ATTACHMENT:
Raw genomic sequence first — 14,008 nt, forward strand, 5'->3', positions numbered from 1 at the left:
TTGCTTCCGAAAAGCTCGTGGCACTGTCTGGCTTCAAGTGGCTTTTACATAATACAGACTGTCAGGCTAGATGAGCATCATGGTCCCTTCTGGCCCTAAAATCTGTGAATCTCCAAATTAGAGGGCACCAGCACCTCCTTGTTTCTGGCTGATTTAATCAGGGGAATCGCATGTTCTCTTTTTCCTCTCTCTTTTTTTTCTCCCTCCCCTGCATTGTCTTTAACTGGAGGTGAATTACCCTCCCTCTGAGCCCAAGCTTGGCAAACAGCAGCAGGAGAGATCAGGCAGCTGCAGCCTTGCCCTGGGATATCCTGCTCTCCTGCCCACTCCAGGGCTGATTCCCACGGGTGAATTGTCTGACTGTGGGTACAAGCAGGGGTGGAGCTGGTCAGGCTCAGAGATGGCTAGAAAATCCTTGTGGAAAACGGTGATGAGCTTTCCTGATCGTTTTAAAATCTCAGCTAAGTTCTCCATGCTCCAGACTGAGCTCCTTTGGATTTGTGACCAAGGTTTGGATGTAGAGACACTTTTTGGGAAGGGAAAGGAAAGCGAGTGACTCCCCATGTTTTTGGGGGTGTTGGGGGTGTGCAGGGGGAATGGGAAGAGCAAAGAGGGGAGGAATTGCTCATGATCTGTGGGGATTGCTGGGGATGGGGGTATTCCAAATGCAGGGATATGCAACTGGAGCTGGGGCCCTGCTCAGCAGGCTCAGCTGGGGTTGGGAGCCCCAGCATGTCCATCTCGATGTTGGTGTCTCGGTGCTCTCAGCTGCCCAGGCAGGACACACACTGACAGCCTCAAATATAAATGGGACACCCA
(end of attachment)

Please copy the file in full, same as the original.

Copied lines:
Raw genomic sequence first — 14,008 nt, forward strand, 5'->3', positions numbered from 1 at the left:
TTGCTTCCGAAAAGCTCGTGGCACTGTCTGGCTTCAAGTGGCTTTTACATAATACAGACTGTCAGGCTAGATGAGCATCATGGTCCCTTCTGGCCCTAAAATCTGTGAATCTCCAAATTAGAGGGCACCAGCACCTCCTTGTTTCTGGCTGATTTAATCAGGGGAATCGCATGTTCTCTTTTTCCTCTCTCTTTTTTTTCTCCCTCCCCTGCATTGTCTTTAACTGGAGGTGAATTACCCTCCCTCTGAGCCCAAGCTTGGCAAACAGCAGCAGGAGAGATCAGGCAGCTGCAGCCTTGCCCTGGGATATCCTGCTCTCCTGCCCACTCCAGGGCTGATTCCCACGGGTGAATTGTCTGACTGTGGGTACAAGCAGGGGTGGAGCTGGTCAGGCTCAGAGATGGCTAGAAAATCCTTGTGGAAAACGGTGATGAGCTTTCCTGATCGTTTTAAAATCTCAGCTAAGTTCTCCATGCTCCAGACTGAGCTCCTTTGGATTTGTGACCAAGGTTTGGATGTAGAGACACTTTTTGGGAAGGGAAAGGAAAGCGAGTGACTCCCCATGTTTTTGGGGGTGTTGGGGGTGTGCAGGGGGAATGGGAAGAGCAAAGAGGGGAGGAATTGCTCATGATCTGTGGGGATTGCTGGGGATGGGGGTATTCCAAATGCAGGGATATGCAACTGGAGCTGGGGCCCTGCTCAGCAGGCTCAGCTGGGGTTGGGAGCCCCAGCATGTCCATCTCGATGTTGGTGTCTCGGTGCTCTCAGCTGCCCAGGCAGGACACACACTGACAGCCTCAAATATAAATGGGACACCCA